In a previous article on Problem-Solving we described how and why poor problem-solving systems and skills are a common cause of conflict in family business, and in business families.
Problem-solving is the front end, mechanical part of a process. For a problem to be solved, there needs to be a decision (agreement about what will be done), AND that decision needs to be implemented (put in place), AND it needs to be fully executed (done). Only then can we say the problem is actually solved.
The decision-making part of this process is often neglected, and thereby becomes another common cause of conflict in family business. The problem is named and shamed, and there’s agreement about what is to be done BUT, despite there being a genuine intent to implement, there’s no effective, or any, execution.
The decision-making process is not complete and, in a very practical sense, the problem remains unresolved.
By definition, most family businesses are substantially owned and led by two or more people, from one or more families. And, although there’s no official role in any credible business org chart for an “owner”, that assumed status often tempts business leaders to short-cut normal best practices, when it comes to problem-solving and decision-making.
Put another way: where there’s a sense of: “the business is mine, so it will live and die by the decisions I make”, it’s inevitable that key staff will feel disempowered, while the business itself is denied the benefits it could and should derive from having more people involved in resolving its significant challenges.
The Golden Rule of family business: “S/he who holds the gold makes the rules” applies: “I’m the owner; I decide”. This is not a good formula for optimising problem-solving, or decision-making, in either the business or the family. Decisions made by one person may come quickly, but they will not always be made wisely.
In another twist that often creates confusion, frustration and eventually, conflict, we see decisions being made according to agreed processes that are subsequently overturned – unilaterally – on a whim of the owner, entirely contrary to formally agreed outcomes.
Family members, managers and employees gradually lose faith in the leader’s integrity – it all seems to be about them maintaining power and control. With no due process, everyone feels disrespected. They either become “appeasers”, who don’t rock the boat, or progressively detach themselves from the leader and the business. Ultimately, all respect for, and trust in the leader leeches away – as do any good staff who have other employment options.
Siblings, and same generation family members either submit, withdraw, depart, or go into battle. Next generation family members who don’t have good options outside the business stay on as a protected species, hoping the leader (usually a parent) lives forever – because their income and comfort rely on it.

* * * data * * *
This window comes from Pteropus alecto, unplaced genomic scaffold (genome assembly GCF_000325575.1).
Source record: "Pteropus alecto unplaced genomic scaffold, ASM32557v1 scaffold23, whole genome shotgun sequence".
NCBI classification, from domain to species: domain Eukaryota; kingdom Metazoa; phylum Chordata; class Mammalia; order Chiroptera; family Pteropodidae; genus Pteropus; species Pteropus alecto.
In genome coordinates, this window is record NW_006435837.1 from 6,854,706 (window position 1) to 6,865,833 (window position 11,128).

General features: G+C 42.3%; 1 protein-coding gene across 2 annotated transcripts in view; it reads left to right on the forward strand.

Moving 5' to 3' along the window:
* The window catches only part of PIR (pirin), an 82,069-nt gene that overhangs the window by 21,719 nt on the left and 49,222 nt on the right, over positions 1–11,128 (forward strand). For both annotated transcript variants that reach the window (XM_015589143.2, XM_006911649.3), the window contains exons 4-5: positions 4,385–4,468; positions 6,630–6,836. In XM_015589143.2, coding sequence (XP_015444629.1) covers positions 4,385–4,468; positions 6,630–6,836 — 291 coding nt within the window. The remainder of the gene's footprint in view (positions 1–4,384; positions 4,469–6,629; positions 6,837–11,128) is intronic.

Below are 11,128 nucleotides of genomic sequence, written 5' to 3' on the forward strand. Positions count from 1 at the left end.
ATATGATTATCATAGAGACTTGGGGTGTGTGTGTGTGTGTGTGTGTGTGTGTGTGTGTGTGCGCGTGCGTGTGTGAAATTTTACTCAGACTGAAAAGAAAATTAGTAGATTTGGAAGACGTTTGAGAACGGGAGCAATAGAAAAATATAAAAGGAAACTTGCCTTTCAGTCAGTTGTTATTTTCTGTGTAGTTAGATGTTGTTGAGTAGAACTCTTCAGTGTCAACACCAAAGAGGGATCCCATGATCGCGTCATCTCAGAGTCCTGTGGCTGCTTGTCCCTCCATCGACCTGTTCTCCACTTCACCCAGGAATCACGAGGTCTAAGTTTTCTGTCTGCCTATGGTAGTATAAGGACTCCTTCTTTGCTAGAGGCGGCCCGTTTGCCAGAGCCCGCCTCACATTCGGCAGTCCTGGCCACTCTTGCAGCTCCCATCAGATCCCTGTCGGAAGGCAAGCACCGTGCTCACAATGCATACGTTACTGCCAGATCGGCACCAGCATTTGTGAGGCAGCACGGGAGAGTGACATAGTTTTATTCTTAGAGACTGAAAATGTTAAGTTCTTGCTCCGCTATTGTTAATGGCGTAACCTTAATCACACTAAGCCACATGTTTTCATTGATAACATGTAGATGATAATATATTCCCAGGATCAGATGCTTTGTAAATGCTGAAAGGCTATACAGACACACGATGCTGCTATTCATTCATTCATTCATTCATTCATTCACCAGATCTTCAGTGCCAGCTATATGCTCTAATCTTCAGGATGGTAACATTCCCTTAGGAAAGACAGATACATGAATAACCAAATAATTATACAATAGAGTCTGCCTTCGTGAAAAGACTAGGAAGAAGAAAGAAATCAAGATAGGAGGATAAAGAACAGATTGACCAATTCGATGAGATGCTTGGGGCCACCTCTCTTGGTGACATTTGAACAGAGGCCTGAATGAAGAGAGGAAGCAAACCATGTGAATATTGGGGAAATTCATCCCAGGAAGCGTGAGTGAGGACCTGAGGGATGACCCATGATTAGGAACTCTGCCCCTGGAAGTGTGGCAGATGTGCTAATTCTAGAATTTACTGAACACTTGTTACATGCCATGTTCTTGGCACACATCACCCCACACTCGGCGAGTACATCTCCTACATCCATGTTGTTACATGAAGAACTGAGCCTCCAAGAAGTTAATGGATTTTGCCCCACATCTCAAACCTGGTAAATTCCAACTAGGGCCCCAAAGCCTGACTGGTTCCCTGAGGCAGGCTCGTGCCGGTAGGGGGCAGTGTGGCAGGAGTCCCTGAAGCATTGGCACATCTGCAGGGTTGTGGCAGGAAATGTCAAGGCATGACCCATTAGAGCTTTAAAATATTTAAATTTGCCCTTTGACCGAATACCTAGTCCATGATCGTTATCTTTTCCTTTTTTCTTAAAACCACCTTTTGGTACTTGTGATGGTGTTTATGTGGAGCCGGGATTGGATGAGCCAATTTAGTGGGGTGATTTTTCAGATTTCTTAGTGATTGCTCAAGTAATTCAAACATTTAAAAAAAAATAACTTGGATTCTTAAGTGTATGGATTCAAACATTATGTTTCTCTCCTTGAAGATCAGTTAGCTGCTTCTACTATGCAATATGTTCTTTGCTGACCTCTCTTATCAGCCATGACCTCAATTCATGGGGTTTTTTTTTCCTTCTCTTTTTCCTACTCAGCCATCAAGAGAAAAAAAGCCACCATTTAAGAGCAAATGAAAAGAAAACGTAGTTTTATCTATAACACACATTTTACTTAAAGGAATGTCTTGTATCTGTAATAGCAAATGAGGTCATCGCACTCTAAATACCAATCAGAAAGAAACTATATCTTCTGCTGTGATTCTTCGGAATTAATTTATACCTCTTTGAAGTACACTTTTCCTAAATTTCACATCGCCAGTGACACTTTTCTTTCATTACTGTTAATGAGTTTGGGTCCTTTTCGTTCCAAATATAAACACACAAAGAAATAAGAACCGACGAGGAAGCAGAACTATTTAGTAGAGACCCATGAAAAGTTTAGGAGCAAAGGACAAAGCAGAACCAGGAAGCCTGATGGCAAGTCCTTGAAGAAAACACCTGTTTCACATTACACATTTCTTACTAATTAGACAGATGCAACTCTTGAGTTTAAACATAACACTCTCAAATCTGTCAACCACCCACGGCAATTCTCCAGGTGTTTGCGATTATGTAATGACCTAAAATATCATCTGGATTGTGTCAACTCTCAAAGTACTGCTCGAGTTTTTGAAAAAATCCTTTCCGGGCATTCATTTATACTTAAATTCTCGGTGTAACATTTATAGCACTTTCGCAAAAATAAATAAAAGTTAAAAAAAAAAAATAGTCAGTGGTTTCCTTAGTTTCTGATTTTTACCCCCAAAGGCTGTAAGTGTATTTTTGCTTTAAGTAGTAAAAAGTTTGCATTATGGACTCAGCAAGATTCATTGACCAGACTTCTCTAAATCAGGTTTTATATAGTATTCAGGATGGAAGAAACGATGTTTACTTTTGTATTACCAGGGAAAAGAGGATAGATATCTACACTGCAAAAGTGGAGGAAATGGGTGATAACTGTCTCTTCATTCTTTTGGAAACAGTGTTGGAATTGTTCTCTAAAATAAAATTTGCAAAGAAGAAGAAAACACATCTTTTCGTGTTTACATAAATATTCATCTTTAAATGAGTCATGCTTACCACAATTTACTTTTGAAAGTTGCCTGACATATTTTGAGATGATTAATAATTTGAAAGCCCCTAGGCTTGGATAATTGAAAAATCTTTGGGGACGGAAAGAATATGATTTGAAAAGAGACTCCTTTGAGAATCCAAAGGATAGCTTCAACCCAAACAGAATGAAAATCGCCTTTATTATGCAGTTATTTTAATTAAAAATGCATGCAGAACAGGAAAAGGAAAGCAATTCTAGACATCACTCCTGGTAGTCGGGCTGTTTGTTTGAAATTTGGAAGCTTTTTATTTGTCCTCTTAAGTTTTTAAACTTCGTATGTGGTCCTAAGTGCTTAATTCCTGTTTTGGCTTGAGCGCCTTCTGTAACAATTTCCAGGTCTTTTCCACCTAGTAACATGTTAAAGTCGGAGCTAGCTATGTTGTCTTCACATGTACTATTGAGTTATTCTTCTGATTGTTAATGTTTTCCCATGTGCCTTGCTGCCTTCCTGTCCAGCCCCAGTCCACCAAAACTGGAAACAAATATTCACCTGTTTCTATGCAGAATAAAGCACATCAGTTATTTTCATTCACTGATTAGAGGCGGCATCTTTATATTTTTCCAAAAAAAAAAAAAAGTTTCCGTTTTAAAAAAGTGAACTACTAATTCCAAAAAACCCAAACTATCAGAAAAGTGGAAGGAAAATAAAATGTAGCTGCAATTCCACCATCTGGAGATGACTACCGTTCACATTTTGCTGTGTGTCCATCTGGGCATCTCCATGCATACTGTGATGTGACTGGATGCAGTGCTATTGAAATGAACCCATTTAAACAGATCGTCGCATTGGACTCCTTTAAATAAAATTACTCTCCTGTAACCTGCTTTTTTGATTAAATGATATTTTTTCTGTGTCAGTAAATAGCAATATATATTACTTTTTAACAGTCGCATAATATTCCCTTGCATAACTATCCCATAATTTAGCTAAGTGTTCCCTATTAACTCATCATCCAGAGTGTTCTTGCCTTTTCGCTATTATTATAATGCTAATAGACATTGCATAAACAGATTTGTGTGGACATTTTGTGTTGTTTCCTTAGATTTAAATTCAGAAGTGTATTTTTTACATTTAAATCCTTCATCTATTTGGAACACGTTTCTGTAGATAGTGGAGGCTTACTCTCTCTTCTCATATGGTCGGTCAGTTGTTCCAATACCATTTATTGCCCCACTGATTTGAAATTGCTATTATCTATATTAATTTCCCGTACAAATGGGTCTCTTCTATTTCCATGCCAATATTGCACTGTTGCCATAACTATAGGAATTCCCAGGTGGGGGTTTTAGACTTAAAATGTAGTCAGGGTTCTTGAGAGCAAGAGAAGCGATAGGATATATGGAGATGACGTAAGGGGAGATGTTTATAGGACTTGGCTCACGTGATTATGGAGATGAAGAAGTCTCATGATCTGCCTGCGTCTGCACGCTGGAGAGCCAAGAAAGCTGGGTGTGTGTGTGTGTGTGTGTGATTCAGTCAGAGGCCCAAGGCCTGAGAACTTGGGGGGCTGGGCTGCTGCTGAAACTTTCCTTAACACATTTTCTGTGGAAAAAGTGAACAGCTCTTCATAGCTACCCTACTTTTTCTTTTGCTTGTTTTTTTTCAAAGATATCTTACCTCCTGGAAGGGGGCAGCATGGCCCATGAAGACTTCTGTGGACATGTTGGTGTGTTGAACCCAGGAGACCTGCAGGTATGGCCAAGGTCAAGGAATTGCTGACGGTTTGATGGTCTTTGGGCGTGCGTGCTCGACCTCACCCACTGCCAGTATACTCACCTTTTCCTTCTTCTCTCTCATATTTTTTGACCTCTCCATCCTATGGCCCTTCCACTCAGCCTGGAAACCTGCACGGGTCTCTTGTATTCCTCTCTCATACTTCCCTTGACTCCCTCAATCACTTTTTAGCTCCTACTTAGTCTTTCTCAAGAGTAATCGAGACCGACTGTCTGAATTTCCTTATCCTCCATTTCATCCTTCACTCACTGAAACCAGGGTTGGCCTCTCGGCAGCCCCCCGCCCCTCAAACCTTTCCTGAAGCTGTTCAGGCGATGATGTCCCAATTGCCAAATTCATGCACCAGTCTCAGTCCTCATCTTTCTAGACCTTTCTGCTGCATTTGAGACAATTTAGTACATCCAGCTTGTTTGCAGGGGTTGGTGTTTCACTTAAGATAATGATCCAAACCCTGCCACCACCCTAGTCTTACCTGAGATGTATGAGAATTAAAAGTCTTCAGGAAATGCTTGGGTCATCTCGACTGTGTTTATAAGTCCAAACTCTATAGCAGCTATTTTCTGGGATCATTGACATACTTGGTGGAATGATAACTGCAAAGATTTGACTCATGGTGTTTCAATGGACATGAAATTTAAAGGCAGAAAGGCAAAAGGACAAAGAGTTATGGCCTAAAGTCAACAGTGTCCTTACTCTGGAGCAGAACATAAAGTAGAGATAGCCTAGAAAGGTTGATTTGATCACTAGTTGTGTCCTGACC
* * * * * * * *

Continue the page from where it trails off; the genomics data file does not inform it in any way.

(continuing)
Stronger next generation members will either wait quietly in the business hoping that the parent will get out of the way sometime soon (willingly, or otherwise). More often, those that stay in the business find themselves in constant conflict with the parent – often creating deep rifts amongst employees: loyal to the owner, or willing to support progress?
The strongest leave the business, and quite often go to a competitor, or set up a new business in competition – the ultimate: “F***k you … Dad / Mum.”
None of these outcomes bode well for a strong business, a good business succession, or a happy family.
1. Before the wheels fall off entirely, find out what family members and staff think and feel about the decision-making culture of the business. Often, the leader has no grounded sense of what they’re doing because:
(a) they’ve been doing it for so long and
(b) nobody they’re willing to listen to has ever, or at least recently, pointed out to them what they’re doing. They’re on anaesthetised auto-pilot, which is less than ideal, for anyone’s sake.
2. Feedback from the staff survey will confirm that almost everybody wants the family and the business to have more structured and disciplined problem-solving and decision-making processes, to provide more inclusion and certainty.
3. Knowing what (almost) everyone wants, maintain momentum by organising separate problem-solving and decision-making workshops for the family and the business, to include:
- Ground Rules for Meetings.
- Code of Conduct for Meetings.
- Decision-Making Process (including problem-solving).
- Voting Rules for Decisions (including enforcement of decisions duly made)
Provided the leader(s) go with the flow, the workshops help to develop a common language and a shared commitment to an agreed process for problem-solving and decision-making. They have a cathartic effect on the family, and on the business, as they demonstrate a desire for greater inclusion; promise more clarity around future decision-making, and offer increased sharing around of future responsibilities.
The whole point of the process is that, once formally adopted, it applies to everyone. Future meetings of the family and the business are more respectful and productive. One or more individuals will probably take it on themselves to be the process police – ensuring that everybody complies with the new regime, and its new rules. The quality of decision-making will also improve – providing clear evidence that something real has been achieved.
Good problem-solving and decision-making are key defences against family, and family business, conflict.